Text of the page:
Posted in Conservation, Creatures

Guardianship update: 29th July 2018

At first, I thought the newest egg dried out or I had squished it in transfer because I couldn’t find the baby larva nearby today when I check on the monarchs and the egg looked deflated.  I felt awful.

Then when I went back a bit later to at least take a picture of the older larvae it was then that I noticed a teeny tiny would be escape artist on the middle of the glass lid of my egg incubator when I lifted it up to take said picture.  (For the record, the incubator is nothing more than an older glass casserole dish with matching lid–the lid fits just loosely enough that it’s not air tight).

I felt so relieved.  I quickly tried to encourage the newborn towards a leaf its elders weren’t on, and then took the picture you see above so you could see the size difference.  That blob on the edge of the leaf to the left in the image is the newly born, and why any pictures I tried to take early on weren’t worth sharing.  The newly hatched are too small for the bad camera to handle.

As I’ve mentioned before, right now I only have my $10 camera to work with.  It can take close ups, but it is limited in how small a thing it can focus on.  This is why I thought today might be a good one to try to get a shot of the larvae again because they had grown enough the bad camera might note choke at their size, and capture them in non blurry detail when the camera doesn’t decide to try to focus on something in front of them.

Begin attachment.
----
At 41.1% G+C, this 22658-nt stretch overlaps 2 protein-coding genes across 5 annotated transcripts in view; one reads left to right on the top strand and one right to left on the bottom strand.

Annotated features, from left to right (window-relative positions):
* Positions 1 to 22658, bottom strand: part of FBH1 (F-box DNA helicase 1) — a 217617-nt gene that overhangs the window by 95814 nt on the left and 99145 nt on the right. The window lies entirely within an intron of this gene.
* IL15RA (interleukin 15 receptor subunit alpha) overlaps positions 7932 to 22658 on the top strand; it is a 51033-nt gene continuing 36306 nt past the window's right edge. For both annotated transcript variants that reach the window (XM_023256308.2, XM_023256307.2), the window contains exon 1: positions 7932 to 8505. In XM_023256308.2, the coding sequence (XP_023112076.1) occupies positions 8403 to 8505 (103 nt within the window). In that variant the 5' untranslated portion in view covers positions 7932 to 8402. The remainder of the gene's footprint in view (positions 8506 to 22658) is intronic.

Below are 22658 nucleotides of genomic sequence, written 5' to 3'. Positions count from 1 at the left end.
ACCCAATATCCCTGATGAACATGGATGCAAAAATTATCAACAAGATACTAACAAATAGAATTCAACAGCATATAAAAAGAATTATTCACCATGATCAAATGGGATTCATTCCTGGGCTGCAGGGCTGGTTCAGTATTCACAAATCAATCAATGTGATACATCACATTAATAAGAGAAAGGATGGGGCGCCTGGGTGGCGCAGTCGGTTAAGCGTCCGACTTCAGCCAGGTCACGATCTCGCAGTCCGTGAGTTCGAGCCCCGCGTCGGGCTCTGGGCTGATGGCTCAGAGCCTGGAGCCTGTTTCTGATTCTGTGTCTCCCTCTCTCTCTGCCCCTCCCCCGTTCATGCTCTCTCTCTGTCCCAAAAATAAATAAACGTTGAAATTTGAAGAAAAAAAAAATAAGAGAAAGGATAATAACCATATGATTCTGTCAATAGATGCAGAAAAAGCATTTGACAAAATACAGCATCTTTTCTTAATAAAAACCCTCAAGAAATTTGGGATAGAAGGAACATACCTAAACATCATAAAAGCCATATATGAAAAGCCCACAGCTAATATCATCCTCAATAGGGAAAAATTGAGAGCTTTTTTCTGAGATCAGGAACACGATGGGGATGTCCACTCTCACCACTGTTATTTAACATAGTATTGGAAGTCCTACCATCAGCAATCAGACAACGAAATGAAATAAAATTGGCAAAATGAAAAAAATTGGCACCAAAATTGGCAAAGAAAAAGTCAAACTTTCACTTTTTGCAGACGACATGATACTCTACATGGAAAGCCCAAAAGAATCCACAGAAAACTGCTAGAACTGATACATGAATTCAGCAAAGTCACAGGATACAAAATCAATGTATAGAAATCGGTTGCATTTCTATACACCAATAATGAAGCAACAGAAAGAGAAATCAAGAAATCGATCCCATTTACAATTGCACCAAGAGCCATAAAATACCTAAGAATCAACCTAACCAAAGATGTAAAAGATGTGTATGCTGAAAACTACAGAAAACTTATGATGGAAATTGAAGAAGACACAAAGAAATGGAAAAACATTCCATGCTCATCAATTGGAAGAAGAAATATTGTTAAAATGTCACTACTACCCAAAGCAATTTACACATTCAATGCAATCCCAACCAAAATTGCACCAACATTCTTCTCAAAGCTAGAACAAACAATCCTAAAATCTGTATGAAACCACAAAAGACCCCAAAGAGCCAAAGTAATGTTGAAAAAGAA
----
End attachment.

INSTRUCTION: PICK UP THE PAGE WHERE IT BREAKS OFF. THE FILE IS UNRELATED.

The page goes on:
Here’s what the older instar look like when I’m not trying to focus on something in the foreground:

So happy today that this guardianship is successful so far.
You can tell which was the last to hatch by the size difference between the four.

I will be transferring these four to the larva keeper today. The newborn larva I’ll keep in the incubator a while longer because it’s easier to keep visual track of them at that size in there. The keeper, a 25 gallon former aquarium, is much larger in size. Even with the extra window screening I added to the original metal mesh top of it, it would also be all too easy for the baby to slip through the top if it decided to go exploring again at this time.

I am very, very happy today.  My biggest fear when I decided to try my hand at guardianship was that I would somehow kill off any or all of the larvae even though I had read they’re pretty hardy as long as they have leaf to eat and water to keep the leaves from drying out (the latter is especially important because their eggs draw water from the leaves which keeps them alive inside.)  So five out of five living so far is a great sign, as it is really rare to lose any at this point except in the rare case where an egg might have been infected by a parasite before taking it in.

If you have any questions about my taking caring of the monarch larvae, please feel free to ask in the comments below.

Care to share thoughts on this?